IESE Insight: Smart Cities, Sustainable Progress
5 types of capital for boosting a city's intelligence
With urbanization on the rise globally, failure to adapt to the new urban reality could be disastrous for cities facing unprecedented demographic, economic, social and environmental challenges. Development models are needed to transform such challenges into opportunities, argue the authors of an article in the current issue of IESE Insight.
Drawing on the urban development model of the IESE Cities in Motion project, IESE professors Pascual Berrone and Joan E. Ricart, along with Juan M. Barrionuevo, who is vice president of the initiative, identify five types of capital that contribute to a city's intelligence: economic, human, social, environmental and institutional.
They go on to outline strategic planning methodologies needed to create smart cities – sustainable, innovative, connected and socially cohesive places that enhance the quality of urban life. The article is based on research carried out at IESE's Center for Globalization and Strategy on urban development models around the world. The article highlights some of the professors' early findings and the key implications for public and private sectors alike regarding the future development of smart cities.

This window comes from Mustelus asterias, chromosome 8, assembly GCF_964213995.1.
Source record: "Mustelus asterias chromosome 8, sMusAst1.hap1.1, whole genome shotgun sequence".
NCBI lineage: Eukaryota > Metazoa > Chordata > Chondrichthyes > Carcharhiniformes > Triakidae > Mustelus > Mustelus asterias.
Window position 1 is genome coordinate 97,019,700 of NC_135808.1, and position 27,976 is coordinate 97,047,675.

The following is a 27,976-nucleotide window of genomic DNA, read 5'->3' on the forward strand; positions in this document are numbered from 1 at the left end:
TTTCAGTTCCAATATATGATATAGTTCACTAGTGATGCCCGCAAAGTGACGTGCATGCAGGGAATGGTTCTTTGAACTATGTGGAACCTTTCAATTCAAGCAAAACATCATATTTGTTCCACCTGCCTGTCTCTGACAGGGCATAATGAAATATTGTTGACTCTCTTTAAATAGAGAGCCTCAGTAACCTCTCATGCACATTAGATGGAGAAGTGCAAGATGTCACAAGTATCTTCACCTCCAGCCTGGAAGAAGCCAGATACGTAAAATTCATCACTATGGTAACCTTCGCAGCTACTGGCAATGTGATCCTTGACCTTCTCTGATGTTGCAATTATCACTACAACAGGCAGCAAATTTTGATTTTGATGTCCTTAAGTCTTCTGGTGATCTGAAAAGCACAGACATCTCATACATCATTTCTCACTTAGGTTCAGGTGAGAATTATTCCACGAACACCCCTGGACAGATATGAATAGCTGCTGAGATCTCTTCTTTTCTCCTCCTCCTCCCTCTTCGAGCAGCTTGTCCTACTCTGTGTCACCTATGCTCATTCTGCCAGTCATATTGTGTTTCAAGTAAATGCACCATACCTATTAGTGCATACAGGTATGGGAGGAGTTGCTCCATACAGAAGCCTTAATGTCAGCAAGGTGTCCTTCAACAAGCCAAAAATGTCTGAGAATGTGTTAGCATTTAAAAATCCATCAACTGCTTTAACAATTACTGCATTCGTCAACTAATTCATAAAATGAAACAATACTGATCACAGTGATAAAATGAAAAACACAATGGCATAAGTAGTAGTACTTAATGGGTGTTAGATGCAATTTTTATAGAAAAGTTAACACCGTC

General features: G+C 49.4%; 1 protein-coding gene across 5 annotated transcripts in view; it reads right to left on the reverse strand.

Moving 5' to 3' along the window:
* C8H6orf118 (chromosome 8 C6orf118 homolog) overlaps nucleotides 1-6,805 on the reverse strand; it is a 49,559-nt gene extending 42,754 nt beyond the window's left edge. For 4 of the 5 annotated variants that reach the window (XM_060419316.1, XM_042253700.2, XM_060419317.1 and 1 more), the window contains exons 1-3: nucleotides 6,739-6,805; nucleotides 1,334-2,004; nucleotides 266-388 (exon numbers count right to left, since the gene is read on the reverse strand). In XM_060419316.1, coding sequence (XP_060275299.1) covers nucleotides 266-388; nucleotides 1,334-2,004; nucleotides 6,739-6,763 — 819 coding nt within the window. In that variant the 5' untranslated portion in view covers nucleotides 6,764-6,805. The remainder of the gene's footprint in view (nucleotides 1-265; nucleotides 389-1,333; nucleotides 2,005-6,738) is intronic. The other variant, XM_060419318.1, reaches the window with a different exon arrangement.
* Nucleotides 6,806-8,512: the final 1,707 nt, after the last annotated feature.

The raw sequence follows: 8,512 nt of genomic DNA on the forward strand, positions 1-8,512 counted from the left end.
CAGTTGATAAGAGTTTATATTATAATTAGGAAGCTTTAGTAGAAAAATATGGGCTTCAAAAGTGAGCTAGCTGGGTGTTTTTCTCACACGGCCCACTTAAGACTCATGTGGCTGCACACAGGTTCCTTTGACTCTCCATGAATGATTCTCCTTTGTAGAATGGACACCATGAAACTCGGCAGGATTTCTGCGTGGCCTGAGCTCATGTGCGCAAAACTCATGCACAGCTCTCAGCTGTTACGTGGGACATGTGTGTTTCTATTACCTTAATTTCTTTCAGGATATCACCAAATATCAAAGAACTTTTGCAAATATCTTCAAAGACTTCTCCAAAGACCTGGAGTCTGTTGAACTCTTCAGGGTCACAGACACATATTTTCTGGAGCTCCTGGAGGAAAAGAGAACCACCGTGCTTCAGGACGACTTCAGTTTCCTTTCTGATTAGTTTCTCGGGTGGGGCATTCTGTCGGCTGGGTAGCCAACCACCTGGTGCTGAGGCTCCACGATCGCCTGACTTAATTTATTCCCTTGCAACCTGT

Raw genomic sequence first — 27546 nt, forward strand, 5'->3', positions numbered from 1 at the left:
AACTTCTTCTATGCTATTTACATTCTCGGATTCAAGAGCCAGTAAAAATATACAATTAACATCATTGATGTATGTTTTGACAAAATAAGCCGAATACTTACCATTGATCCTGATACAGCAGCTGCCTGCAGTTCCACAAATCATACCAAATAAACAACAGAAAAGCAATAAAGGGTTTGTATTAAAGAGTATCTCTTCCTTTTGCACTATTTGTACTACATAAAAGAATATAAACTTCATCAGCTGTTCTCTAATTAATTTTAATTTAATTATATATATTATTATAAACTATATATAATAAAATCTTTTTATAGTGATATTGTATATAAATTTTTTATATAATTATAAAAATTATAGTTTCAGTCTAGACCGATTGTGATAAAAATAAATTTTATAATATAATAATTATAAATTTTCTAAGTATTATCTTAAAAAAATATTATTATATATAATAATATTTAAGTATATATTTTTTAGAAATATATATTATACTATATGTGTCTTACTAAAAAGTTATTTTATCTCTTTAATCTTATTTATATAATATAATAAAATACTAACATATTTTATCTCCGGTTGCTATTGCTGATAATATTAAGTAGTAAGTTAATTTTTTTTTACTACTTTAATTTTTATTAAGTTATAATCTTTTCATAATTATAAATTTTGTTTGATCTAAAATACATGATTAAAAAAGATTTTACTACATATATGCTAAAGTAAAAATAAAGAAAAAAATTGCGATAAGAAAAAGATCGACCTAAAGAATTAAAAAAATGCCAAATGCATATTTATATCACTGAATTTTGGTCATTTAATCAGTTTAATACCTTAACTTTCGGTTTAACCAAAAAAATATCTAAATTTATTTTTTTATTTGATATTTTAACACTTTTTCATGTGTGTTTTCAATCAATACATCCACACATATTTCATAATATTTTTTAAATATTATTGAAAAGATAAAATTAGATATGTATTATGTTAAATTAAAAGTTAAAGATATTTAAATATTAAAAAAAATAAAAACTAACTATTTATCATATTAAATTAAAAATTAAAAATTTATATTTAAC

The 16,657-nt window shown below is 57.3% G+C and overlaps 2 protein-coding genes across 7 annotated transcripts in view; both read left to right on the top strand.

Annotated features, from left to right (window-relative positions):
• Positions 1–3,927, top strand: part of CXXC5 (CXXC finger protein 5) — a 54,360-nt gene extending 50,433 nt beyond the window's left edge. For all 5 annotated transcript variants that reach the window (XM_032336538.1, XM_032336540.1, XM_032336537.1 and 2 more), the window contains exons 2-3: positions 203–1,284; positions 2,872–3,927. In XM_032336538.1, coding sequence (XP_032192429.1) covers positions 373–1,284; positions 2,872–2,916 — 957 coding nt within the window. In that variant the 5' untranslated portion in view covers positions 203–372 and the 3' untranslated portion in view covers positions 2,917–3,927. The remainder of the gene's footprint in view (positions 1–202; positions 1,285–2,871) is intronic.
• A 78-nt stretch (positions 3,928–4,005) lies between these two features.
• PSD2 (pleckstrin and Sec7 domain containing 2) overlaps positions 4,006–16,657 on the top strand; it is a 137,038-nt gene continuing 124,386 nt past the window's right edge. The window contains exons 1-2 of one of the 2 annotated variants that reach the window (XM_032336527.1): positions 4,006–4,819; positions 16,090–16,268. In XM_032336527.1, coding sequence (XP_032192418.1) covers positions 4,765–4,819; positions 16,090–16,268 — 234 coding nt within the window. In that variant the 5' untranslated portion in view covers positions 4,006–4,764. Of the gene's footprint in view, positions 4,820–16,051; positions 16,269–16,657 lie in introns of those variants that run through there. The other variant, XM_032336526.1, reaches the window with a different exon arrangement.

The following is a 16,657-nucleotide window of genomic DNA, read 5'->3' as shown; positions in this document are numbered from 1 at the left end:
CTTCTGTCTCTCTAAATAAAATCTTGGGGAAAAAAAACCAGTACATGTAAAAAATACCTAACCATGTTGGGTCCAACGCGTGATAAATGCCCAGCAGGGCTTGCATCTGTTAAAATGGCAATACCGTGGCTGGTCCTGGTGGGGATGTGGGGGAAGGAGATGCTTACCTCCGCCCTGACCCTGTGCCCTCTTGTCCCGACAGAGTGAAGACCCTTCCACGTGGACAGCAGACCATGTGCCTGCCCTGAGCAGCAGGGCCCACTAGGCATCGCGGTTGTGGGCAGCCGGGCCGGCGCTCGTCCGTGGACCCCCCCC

The Brazilian metropolis of Rio de Janeiro is cited as one of a growing number of cities using new technology and intelligent resources to streamline their everyday operations and improve the quality of life for their citizens.
Brazil's impressive growth and progress spurred IESE to organize its premier yearly alumni event, the Global Alumni Reunion, in Sao Paulo, on Nov. 1-3. Some 1,000 graduates and friends are expected to gather for the reunion, which is being held in Latin America for the first time ever. This year's GAR will feature a number of key session on innovation, such as "Charting Scientific Leadership and Innovation for an Improved Quality of Life”; “Connecting Technology, Strategy and Business Models”; and “Powering the Future: Investing in Infrastructures in a Connected World."
To read the article, visit IESE Insight.